Location: Fairfield Community Centre, 1330 Fairfield, Victoria
Open every Monday night
Coffee and conversation...observing when weather permits
Time: 7:30pm - 11:00pm
Malcolm Scrimger and Charles Banville host an informal get together every Monday evening.. from 7:30pm - 11:00pm. All are welcome. Some
telescopes are often on hand, and we observe when conditions warrant.
Location : 1330 Fairfield Road (near the corner of Moss Ave. and Fairfield Road).
Please use the rear parking lot off of Thurlow just before Fairfield (as
you drive down Moss). N48� 24' 56" W123� 20' 50" 23m elevation.
2012 - Miles Paul (20Mb PowerPoint)
|Observing from Sossusvlei Desert Lodge, Namibia|
|Planetary nebulae in the Small Magellenic Cloud|
|Haidinger's Brush - a day time apparition|
|White Mountains of Northern California - Oct 2012 observing
|Eureka Valley, California - Nov 2012 observing trip|
|SH2-188 PN, SH2-91 SNR, Fornax Dwarf Globular Clusters,
Quasars 3C 24 & 3C 273 & friends|
|Kichwa Tembo Masai Mara tented camp in Kenya|
10, 2012 - Aurora Borealis (923k pdf)
An introduction to
auroras and interpreting the various graphs during a storm. It
should help you make some sense of things when the next geomagnetic
storm arrives. Links to websites added to this pdf version of
October 15, 2012 - Carpenter & Westley Slides
set of 30 exquisite astronomical slides made by Carpenter & Westley
of London (1808-1914) is part of Victoria Centre's library. Also
held in our library is a Magic lantern projector that was probably
manufactured when Thomas Edison was still alive. Charles used
the projector to give Astronomy Cafe attendees a special treat,
looking back in time.
Magic lantern - Wikipedia
30, 2009 - Observing sites south of Victoria - Miles & Dorothy Paul
The Pauls described in detail some observing sites they make use of
in Central Oregon and Northern California. Here is their
presentation enhanced with details on how to find these sites:
2009.11.30-Dark_sites_south_of_Victoria (3Mb pdf)
April 21, 2008 - Astronomy at Sossusvlei Mountain Lodge, Namibia -
Miles and Dorothy Paul
Dorothy and I have been fortunate to have been
resident astronomers at Sossusvlei Mountain Lodge in the Namibrand Nature
Reserve in Namibia for 3 month sessions several times since 2003. With
a PowerPoint presentation, we will briefly introduce Namibia, talk about the
Reserve and activities at the Lodge with emphasis on the astronomy program.
We will feature some of the highlights of the far southern sky and the
experience of observing in the southern hemisphere.
Sky Viewing in Fairfield - March 17, 2008
The Victoria Centre of the Royal Astronomical Society of Canada and the
Fairfield Gonzales Community
Association presented a Night Sky Viewing on March 17th 2008, 6:30 pm to
10:00 at the Garry Oak Room, Sir James Douglas School and in the playgrounds
Sept 24, 2007 - Seeing In The Dark - a film by Timothy Ferris
A showing of this one hour film highlighting amateur astronomy,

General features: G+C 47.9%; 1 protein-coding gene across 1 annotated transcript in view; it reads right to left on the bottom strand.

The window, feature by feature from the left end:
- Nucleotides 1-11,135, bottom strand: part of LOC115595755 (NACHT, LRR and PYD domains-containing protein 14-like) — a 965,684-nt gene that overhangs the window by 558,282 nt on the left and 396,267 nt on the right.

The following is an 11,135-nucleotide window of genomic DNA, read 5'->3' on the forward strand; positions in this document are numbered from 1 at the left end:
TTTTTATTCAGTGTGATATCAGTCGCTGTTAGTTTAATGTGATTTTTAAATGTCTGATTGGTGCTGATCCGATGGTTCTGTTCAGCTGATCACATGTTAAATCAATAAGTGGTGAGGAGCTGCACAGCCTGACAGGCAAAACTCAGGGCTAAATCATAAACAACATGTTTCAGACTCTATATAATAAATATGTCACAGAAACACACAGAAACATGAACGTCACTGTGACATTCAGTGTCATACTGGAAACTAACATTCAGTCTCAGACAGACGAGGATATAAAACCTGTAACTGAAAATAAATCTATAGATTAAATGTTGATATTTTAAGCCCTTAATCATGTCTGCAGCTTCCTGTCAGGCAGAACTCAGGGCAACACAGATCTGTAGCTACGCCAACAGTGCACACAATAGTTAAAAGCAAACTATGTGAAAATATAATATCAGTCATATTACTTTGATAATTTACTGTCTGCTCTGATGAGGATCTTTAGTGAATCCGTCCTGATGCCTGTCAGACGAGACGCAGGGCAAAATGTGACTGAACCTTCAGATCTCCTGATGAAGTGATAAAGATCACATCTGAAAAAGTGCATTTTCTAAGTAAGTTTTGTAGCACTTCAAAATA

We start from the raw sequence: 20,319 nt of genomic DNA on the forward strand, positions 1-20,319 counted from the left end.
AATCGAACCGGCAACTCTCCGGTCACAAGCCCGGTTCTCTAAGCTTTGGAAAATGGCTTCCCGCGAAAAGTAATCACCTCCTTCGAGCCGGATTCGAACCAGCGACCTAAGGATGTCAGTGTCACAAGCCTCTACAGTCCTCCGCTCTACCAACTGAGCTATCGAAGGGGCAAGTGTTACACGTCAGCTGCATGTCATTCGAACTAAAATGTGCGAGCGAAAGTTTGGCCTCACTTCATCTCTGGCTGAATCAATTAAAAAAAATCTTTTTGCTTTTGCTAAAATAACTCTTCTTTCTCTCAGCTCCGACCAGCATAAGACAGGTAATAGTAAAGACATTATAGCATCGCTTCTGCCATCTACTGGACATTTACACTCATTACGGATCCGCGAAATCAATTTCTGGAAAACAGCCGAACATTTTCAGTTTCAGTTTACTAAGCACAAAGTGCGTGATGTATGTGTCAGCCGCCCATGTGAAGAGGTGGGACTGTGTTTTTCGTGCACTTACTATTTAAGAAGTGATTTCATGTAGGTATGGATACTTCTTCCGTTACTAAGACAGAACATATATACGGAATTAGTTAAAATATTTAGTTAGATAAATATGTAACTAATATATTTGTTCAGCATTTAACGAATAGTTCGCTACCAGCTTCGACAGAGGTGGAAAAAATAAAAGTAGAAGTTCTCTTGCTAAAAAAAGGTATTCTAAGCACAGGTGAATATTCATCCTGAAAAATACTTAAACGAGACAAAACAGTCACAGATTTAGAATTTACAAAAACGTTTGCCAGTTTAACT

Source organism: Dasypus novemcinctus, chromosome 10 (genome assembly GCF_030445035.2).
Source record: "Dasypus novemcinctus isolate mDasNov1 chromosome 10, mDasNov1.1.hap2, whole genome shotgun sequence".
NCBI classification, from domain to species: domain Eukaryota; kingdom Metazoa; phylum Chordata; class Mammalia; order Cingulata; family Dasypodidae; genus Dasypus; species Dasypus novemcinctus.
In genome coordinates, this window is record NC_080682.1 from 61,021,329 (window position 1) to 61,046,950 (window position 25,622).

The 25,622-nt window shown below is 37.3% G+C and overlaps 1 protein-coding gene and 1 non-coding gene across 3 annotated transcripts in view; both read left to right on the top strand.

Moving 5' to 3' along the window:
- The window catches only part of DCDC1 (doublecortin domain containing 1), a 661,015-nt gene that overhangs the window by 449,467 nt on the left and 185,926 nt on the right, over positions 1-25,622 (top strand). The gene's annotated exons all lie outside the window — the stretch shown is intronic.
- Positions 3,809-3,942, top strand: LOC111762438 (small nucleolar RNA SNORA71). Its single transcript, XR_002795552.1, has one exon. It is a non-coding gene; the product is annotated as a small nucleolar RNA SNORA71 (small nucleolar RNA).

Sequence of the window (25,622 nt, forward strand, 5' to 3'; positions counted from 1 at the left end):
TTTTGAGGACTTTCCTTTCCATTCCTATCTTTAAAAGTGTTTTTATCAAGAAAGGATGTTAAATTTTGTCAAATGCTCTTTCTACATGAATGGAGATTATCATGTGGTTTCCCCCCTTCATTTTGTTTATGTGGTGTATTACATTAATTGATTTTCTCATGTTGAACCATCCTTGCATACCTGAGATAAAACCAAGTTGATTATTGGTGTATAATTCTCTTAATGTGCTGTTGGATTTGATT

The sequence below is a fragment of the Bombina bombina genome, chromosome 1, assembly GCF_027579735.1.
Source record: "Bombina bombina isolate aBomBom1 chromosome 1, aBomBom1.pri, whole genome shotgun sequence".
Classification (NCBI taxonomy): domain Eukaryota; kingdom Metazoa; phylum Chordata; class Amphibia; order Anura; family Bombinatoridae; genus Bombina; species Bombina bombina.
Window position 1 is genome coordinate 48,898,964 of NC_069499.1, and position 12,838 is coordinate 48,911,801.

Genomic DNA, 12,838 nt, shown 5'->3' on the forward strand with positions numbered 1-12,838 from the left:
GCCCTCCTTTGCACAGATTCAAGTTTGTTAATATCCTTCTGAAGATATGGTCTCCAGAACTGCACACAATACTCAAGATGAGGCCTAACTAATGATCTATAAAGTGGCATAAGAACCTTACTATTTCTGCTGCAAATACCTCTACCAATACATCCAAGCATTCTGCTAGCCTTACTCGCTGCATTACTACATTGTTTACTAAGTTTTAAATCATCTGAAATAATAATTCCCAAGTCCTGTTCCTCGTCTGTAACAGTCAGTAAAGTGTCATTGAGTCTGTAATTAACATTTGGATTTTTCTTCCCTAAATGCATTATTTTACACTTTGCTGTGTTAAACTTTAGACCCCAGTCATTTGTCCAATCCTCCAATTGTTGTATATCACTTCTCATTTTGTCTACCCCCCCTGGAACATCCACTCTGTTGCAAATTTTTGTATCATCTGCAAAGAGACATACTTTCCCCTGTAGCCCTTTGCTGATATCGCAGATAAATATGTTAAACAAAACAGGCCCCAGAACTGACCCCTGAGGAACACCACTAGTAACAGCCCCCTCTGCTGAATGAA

originally shown by PBS on Sept 19, 2007. Website:
Seeing in the Dark
Oct 1, 2007 - Double Vision - An Introduction to Double Star
Observations - David Lee
When you look up in the night sky there is something not readily apparent
about the numerous stars that you see. As much as half the stars have a
companion. We know these as double star or binary systems. These are great
subjects for urban astronomy being largely unaffected by light polluted
Learn the basics of double star observations and the equipment that you need
to do it.
Presentation (555kb pdf)
Special Mid-summer Astronomy Caf� -
August 6, 2007
We took delivery of our new Paramount ME mount on
August 1st, so Victoria Centre is now one step closer to our
being operational. Some members who were interested in seeing this piece
of gear up close, attended a
Paramount ME Box Opening ceremony at a special mid-summer
Feb 5, 2007 - What is the maximum magnification for your telescope?
- Ed Maxfield
The attached are from last weeks
Astronomy Cafe - Feb 5/07. Ed Maxfield kindly agreed to give a brief
presentation on the question we are always asked - What is the maximum
magnification for your telescope? Ed went on to describe a quick way to
work out the eyepiece focal length you need to get the maximum and
minimum useful magnifications given the limitations of the eye.
Ed's talk led to a lot of interesting discussion about the experience of
those present on what magnifications have worked best in different
conditions. For those of you who missed this evening, all the math is on
the whiteboard in two of the pictures although it may be a challenge to
interpret without Ed's help.
Astronomy Caf� set a new
record on Feb 20th, 2006 with 17 attendees at our previous venue,
Bruno's Rec Room.
Back: Ed Maxfield, David Lee, Chuck Filtness, Sid Sidhu,
Jeff Jones, John McDonald, Martin Shepherd, David Griffiths, Brian
Robilliard. Middle: Joe Carr, Larry Danby, Frank Ogonoski. Front: Doug Simms, Eric Schandall, Charles Banville, Moe Raven. Photo taken by Bruno Quenneville, our